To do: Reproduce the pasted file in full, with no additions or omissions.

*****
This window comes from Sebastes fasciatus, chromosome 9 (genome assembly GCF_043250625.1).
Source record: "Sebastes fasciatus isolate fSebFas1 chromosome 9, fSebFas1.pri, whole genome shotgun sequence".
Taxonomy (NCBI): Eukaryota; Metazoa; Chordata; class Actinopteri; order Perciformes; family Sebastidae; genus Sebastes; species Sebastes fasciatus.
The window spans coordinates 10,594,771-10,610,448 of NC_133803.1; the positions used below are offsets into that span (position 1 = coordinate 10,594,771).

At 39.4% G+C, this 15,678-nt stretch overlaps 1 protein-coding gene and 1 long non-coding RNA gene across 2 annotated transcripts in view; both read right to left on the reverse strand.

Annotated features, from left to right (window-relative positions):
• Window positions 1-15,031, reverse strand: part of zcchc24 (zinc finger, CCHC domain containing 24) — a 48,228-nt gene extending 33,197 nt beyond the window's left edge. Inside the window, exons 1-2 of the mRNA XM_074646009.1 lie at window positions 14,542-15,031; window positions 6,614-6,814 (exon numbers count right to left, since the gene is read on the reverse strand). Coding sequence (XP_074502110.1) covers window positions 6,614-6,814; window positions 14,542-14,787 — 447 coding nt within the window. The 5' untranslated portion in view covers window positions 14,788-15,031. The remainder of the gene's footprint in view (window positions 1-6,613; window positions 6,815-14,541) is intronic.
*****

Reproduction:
This window comes from Sebastes fasciatus, chromosome 9 (genome assembly GCF_043250625.1).
Source record: "Sebastes fasciatus isolate fSebFas1 chromosome 9, fSebFas1.pri, whole genome shotgun sequence".
Taxonomy (NCBI): Eukaryota; Metazoa; Chordata; class Actinopteri; order Perciformes; family Sebastidae; genus Sebastes; species Sebastes fasciatus.
The window spans coordinates 10,594,771-10,610,448 of NC_133803.1; the positions used below are offsets into that span (position 1 = coordinate 10,594,771).

At 39.4% G+C, this 15,678-nt stretch overlaps 1 protein-coding gene and 1 long non-coding RNA gene across 2 annotated transcripts in view; both read right to left on the reverse strand.

Annotated features, from left to right (window-relative positions):
• Window positions 1-15,031, reverse strand: part of zcchc24 (zinc finger, CCHC domain containing 24) — a 48,228-nt gene extending 33,197 nt beyond the window's left edge. Inside the window, exons 1-2 of the mRNA XM_074646009.1 lie at window positions 14,542-15,031; window positions 6,614-6,814 (exon numbers count right to left, since the gene is read on the reverse strand). Coding sequence (XP_074502110.1) covers window positions 6,614-6,814; window positions 14,542-14,787 — 447 coding nt within the window. The 5' untranslated portion in view covers window positions 14,788-15,031. The remainder of the gene's footprint in view (window positions 1-6,613; window positions 6,815-14,541) is intronic.